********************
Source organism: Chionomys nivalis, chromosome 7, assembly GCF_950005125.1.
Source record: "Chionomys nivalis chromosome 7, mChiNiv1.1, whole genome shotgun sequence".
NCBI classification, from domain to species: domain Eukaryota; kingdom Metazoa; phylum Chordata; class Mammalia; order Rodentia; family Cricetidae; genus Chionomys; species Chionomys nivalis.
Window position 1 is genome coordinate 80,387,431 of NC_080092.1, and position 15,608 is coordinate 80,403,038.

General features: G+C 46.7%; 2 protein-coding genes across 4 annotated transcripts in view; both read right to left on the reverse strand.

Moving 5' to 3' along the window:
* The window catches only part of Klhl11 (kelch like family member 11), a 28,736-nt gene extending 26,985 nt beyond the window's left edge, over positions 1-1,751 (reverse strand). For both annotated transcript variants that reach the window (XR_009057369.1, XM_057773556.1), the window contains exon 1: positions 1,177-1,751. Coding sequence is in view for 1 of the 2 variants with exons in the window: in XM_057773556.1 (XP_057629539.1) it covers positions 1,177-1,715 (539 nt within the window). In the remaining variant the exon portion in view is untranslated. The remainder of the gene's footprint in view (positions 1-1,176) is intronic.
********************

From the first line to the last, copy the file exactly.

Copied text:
Source organism: Chionomys nivalis, chromosome 7, assembly GCF_950005125.1.
Source record: "Chionomys nivalis chromosome 7, mChiNiv1.1, whole genome shotgun sequence".
NCBI classification, from domain to species: domain Eukaryota; kingdom Metazoa; phylum Chordata; class Mammalia; order Rodentia; family Cricetidae; genus Chionomys; species Chionomys nivalis.
Window position 1 is genome coordinate 80,387,431 of NC_080092.1, and position 15,608 is coordinate 80,403,038.

General features: G+C 46.7%; 2 protein-coding genes across 4 annotated transcripts in view; both read right to left on the reverse strand.

Moving 5' to 3' along the window:
* The window catches only part of Klhl11 (kelch like family member 11), a 28,736-nt gene extending 26,985 nt beyond the window's left edge, over positions 1-1,751 (reverse strand). For both annotated transcript variants that reach the window (XR_009057369.1, XM_057773556.1), the window contains exon 1: positions 1,177-1,751. Coding sequence is in view for 1 of the 2 variants with exons in the window: in XM_057773556.1 (XP_057629539.1) it covers positions 1,177-1,715 (539 nt within the window). In the remaining variant the exon portion in view is untranslated. The remainder of the gene's footprint in view (positions 1-1,176) is intronic.